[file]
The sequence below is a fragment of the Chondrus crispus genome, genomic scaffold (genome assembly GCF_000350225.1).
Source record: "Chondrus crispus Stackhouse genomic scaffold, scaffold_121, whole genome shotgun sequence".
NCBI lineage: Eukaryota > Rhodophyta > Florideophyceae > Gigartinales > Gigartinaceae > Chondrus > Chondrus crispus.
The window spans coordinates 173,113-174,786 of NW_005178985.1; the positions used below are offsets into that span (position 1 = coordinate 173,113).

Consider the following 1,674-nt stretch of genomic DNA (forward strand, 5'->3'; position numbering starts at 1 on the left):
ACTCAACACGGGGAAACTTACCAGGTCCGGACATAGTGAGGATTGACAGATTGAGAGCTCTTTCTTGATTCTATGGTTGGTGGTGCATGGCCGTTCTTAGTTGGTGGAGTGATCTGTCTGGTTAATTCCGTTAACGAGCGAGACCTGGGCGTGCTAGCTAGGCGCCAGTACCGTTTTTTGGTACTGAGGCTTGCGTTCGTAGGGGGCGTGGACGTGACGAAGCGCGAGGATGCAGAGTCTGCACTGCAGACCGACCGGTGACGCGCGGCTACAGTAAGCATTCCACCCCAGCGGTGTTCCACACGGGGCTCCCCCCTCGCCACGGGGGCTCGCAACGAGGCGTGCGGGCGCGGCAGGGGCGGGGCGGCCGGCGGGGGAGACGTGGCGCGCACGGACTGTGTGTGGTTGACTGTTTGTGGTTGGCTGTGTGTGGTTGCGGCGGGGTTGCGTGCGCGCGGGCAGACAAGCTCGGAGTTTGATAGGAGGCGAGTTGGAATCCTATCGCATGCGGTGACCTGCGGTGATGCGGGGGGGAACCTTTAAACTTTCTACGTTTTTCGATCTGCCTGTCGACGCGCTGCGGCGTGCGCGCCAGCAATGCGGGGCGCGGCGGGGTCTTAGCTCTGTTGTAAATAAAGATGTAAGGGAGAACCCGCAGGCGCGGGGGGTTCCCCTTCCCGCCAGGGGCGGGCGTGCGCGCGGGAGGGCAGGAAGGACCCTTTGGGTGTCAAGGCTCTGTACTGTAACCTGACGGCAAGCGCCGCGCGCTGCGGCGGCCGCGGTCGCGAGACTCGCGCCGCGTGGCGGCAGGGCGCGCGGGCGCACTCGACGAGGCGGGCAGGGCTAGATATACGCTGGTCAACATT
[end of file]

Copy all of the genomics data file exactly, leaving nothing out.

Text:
The sequence below is a fragment of the Chondrus crispus genome, genomic scaffold (genome assembly GCF_000350225.1).
Source record: "Chondrus crispus Stackhouse genomic scaffold, scaffold_121, whole genome shotgun sequence".
NCBI lineage: Eukaryota > Rhodophyta > Florideophyceae > Gigartinales > Gigartinaceae > Chondrus > Chondrus crispus.
The window spans coordinates 173,113-174,786 of NW_005178985.1; the positions used below are offsets into that span (position 1 = coordinate 173,113).

Consider the following 1,674-nt stretch of genomic DNA (forward strand, 5'->3'; position numbering starts at 1 on the left):
ACTCAACACGGGGAAACTTACCAGGTCCGGACATAGTGAGGATTGACAGATTGAGAGCTCTTTCTTGATTCTATGGTTGGTGGTGCATGGCCGTTCTTAGTTGGTGGAGTGATCTGTCTGGTTAATTCCGTTAACGAGCGAGACCTGGGCGTGCTAGCTAGGCGCCAGTACCGTTTTTTGGTACTGAGGCTTGCGTTCGTAGGGGGCGTGGACGTGACGAAGCGCGAGGATGCAGAGTCTGCACTGCAGACCGACCGGTGACGCGCGGCTACAGTAAGCATTCCACCCCAGCGGTGTTCCACACGGGGCTCCCCCCTCGCCACGGGGGCTCGCAACGAGGCGTGCGGGCGCGGCAGGGGCGGGGCGGCCGGCGGGGGAGACGTGGCGCGCACGGACTGTGTGTGGTTGACTGTTTGTGGTTGGCTGTGTGTGGTTGCGGCGGGGTTGCGTGCGCGCGGGCAGACAAGCTCGGAGTTTGATAGGAGGCGAGTTGGAATCCTATCGCATGCGGTGACCTGCGGTGATGCGGGGGGGAACCTTTAAACTTTCTACGTTTTTCGATCTGCCTGTCGACGCGCTGCGGCGTGCGCGCCAGCAATGCGGGGCGCGGCGGGGTCTTAGCTCTGTTGTAAATAAAGATGTAAGGGAGAACCCGCAGGCGCGGGGGGTTCCCCTTCCCGCCAGGGGCGGGCGTGCGCGCGGGAGGGCAGGAAGGACCCTTTGGGTGTCAAGGCTCTGTACTGTAACCTGACGGCAAGCGCCGCGCGCTGCGGCGGCCGCGGTCGCGAGACTCGCGCCGCGTGGCGGCAGGGCGCGCGGGCGCACTCGACGAGGCGGGCAGGGCTAGATATACGCTGGTCAACATT